eat, verb transitive

Origin:
Xhosa, Zulu, South African English, EnglishShow more Translation of Xhosa and Zulu dla eat, consume, impose a fine; the use of this phrase in South African English seems to have arisen independently of the general English use of a similar phrase which appeared long before this:
obs. except in historical contexts
In the phrase to eat up.
To punish (someone, especially one accused of witchcraft) by taking possession of all his or her property and cattle; to exterminate (a people or group); to destroy (the crops or possessions of a people or group); to send a punitive expedition against (a people or group).
1827 G. Thompson Trav. 202They were coming to eat up the corn and cattle of the Bechuanas, and..afterwards they would proceed against the Macooas (white people) in the south.
1972 A. Scholefield Wild Dog Running 134Far to the north-east of us Chaka, King of the Zulus, was ‘eating up’ the tribes that surrounded him.
To punish (someone, especially one accused of witchcraft) by taking possession of all his or her property and cattle; to exterminate (a people or group); to destroy (the crops or possessions of a people or group); to send a punitive expedition against (a people or group).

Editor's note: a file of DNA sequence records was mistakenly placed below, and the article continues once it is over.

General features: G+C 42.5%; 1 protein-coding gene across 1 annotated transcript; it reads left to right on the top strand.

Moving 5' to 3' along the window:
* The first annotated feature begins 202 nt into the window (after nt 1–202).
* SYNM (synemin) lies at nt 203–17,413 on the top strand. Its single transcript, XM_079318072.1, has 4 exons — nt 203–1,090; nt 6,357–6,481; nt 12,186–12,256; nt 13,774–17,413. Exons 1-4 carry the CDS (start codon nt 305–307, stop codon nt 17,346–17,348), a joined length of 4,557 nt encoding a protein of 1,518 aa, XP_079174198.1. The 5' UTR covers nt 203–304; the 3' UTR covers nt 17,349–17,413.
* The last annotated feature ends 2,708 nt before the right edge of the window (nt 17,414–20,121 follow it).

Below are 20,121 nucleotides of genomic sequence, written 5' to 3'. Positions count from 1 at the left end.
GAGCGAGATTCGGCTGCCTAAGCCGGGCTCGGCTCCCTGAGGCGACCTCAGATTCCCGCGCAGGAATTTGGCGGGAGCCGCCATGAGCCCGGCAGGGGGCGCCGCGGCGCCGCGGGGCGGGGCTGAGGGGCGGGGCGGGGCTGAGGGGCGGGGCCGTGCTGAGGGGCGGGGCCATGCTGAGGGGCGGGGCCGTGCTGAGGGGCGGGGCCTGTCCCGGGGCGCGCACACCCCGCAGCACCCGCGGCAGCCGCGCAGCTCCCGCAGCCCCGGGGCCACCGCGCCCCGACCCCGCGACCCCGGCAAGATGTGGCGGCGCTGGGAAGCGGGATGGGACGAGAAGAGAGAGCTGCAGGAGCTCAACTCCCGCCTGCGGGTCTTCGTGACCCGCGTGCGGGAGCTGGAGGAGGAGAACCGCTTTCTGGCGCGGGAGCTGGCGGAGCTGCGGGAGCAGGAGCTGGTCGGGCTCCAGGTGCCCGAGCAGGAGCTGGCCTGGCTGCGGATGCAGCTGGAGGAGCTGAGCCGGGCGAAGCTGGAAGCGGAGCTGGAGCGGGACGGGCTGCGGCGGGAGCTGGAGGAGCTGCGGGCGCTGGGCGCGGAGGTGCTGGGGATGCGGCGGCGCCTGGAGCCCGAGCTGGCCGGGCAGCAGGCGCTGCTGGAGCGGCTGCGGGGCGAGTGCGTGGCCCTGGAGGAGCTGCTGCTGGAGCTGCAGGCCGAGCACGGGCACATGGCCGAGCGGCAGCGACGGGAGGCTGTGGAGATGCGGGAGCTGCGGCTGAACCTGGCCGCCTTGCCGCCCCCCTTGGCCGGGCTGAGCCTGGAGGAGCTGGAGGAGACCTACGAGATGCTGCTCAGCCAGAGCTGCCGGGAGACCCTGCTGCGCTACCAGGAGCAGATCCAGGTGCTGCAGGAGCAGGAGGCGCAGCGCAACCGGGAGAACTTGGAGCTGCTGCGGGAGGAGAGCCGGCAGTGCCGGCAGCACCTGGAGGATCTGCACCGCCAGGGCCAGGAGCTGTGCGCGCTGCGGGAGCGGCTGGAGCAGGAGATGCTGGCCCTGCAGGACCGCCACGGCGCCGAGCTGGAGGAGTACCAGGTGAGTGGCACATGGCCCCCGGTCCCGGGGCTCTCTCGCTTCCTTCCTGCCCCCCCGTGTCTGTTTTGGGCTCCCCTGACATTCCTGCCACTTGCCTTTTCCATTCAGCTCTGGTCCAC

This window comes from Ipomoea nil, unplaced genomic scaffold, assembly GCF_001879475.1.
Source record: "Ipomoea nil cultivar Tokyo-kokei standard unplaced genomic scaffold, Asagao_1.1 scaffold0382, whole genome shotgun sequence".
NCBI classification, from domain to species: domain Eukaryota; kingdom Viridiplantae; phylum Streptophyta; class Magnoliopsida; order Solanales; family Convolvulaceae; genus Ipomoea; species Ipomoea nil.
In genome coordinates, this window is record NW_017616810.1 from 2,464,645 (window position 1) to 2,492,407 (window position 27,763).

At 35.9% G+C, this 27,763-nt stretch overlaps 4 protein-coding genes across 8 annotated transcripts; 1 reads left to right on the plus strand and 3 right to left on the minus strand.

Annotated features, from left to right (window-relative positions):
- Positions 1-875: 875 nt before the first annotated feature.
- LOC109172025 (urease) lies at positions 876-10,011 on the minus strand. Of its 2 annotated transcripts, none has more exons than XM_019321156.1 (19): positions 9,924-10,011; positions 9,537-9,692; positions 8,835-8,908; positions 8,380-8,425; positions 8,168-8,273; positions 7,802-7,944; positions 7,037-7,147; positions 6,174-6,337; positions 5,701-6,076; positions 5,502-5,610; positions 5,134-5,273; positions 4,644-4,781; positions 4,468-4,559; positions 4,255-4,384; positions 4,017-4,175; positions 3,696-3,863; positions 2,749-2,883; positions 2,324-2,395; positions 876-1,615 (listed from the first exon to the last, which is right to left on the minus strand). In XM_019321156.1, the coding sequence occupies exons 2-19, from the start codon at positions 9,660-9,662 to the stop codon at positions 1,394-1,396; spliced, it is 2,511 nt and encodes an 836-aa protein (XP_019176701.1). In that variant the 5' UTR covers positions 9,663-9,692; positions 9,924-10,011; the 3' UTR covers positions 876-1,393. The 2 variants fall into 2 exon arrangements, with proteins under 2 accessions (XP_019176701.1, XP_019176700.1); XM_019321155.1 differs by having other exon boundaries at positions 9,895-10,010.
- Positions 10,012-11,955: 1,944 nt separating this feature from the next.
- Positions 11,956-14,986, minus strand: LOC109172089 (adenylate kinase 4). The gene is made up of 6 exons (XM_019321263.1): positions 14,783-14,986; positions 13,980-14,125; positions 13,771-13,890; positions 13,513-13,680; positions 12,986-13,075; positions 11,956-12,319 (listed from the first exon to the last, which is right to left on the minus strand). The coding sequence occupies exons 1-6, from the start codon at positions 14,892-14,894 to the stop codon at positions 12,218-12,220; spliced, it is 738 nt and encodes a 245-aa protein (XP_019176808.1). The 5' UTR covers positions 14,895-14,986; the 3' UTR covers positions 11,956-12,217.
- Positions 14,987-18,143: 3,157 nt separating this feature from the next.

Derivatives:
Hence eating up verbal noun phrase, the appropriation by a chief or his people of the possessions of an individual, clan, or tribe in disfavour. Also attributive.
1836 A.G. Bain Jrnls (1949) 185I sent the prisoner to Fort Cox to Capt. Stretch requesting him, should there be any ‘eating up’ in this case, to give Makaluma a mouthful.
1885 H. Rider Haggard King Solomon’s Mines 192The ‘eating up’ of your kraals shall cease; each one of you shall sleep secure in his own hut and fear not.

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18271972

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